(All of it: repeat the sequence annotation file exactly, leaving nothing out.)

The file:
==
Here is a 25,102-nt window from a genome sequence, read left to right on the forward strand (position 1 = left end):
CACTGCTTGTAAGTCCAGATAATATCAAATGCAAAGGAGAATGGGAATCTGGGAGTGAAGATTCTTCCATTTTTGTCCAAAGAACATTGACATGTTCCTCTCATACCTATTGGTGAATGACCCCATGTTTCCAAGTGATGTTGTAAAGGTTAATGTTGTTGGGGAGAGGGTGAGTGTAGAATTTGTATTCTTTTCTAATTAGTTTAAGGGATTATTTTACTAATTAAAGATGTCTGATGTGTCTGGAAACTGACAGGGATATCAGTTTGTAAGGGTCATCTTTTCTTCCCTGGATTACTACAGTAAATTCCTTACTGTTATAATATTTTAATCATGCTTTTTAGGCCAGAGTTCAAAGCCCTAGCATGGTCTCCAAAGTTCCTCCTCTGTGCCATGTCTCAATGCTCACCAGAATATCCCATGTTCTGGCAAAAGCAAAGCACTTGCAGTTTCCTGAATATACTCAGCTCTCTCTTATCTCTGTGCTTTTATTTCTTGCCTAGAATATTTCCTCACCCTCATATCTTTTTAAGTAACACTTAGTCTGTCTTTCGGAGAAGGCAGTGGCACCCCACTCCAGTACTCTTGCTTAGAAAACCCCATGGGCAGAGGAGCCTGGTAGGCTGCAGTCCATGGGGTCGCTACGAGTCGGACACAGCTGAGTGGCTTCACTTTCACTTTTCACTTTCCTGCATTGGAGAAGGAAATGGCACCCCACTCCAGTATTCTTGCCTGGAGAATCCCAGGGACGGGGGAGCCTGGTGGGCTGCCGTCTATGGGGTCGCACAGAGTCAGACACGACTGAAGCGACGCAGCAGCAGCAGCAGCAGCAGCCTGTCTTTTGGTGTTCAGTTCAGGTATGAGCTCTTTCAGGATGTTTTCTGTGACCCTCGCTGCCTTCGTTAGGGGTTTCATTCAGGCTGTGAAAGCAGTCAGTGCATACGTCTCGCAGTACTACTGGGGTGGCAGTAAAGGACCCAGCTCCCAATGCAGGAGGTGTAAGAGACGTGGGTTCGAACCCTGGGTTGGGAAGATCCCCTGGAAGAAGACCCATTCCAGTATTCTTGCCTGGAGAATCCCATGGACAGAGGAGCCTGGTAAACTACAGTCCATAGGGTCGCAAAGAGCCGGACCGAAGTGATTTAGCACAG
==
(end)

Here is a 25,102-nt window from a genome sequence, read left to right on the forward strand (position 1 = left end):
CACTGCTTGTAAGTCCAGATAATATCAAATGCAAAGGAGAATGGGAATCTGGGAGTGAAGATTCTTCCATTTTTGTCCAAAGAACATTGACATGTTCCTCTCATACCTATTGGTGAATGACCCCATGTTTCCAAGTGATGTTGTAAAGGTTAATGTTGTTGGGGAGAGGGTGAGTGTAGAATTTGTATTCTTTTCTAATTAGTTTAAGGGATTATTTTACTAATTAAAGATGTCTGATGTGTCTGGAAACTGACAGGGATATCAGTTTGTAAGGGTCATCTTTTCTTCCCTGGATTACTACAGTAAATTCCTTACTGTTATAATATTTTAATCATGCTTTTTAGGCCAGAGTTCAAAGCCCTAGCATGGTCTCCAAAGTTCCTCCTCTGTGCCATGTCTCAATGCTCACCAGAATATCCCATGTTCTGGCAAAAGCAAAGCACTTGCAGTTTCCTGAATATACTCAGCTCTCTCTTATCTCTGTGCTTTTATTTCTTGCCTAGAATATTTCCTCACCCTCATATCTTTTTAAGTAACACTTAGTCTGTCTTTCGGAGAAGGCAGTGGCACCCCACTCCAGTACTCTTGCTTAGAAAACCCCATGGGCAGAGGAGCCTGGTAGGCTGCAGTCCATGGGGTCGCTACGAGTCGGACACAGCTGAGTGGCTTCACTTTCACTTTTCACTTTCCTGCATTGGAGAAGGAAATGGCACCCCACTCCAGTATTCTTGCCTGGAGAATCCCAGGGACGGGGGAGCCTGGTGGGCTGCCGTCTATGGGGTCGCACAGAGTCAGACACGACTGAAGCGACGCAGCAGCAGCAGCAGCAGCAGCCTGTCTTTTGGTGTTCAGTTCAGGTATGAGCTCTTTCAGGATGTTTTCTGTGACCCTCGCTGCCTTCGTTAGGGGTTTCATTCAGGCTGTGAAAGCAGTCAGTGCATACGTCTCGCAGTACTACTGGGGTGGCAGTAAAGGACCCAGCTCCCAATGCAGGAGGTGTAAGAGACGTGGGTTCGAACCCTGGGTTGGGAAGATCCCCTGGAAGAAGACCCATTCCAGTATTCTTGCCTGGAGAATCCCATGGACAGAGGAGCCTGGTAAACTACAGTCCATAGGGTCGCAAAGAGCCGGACCGAAGTGATTTAGCACAG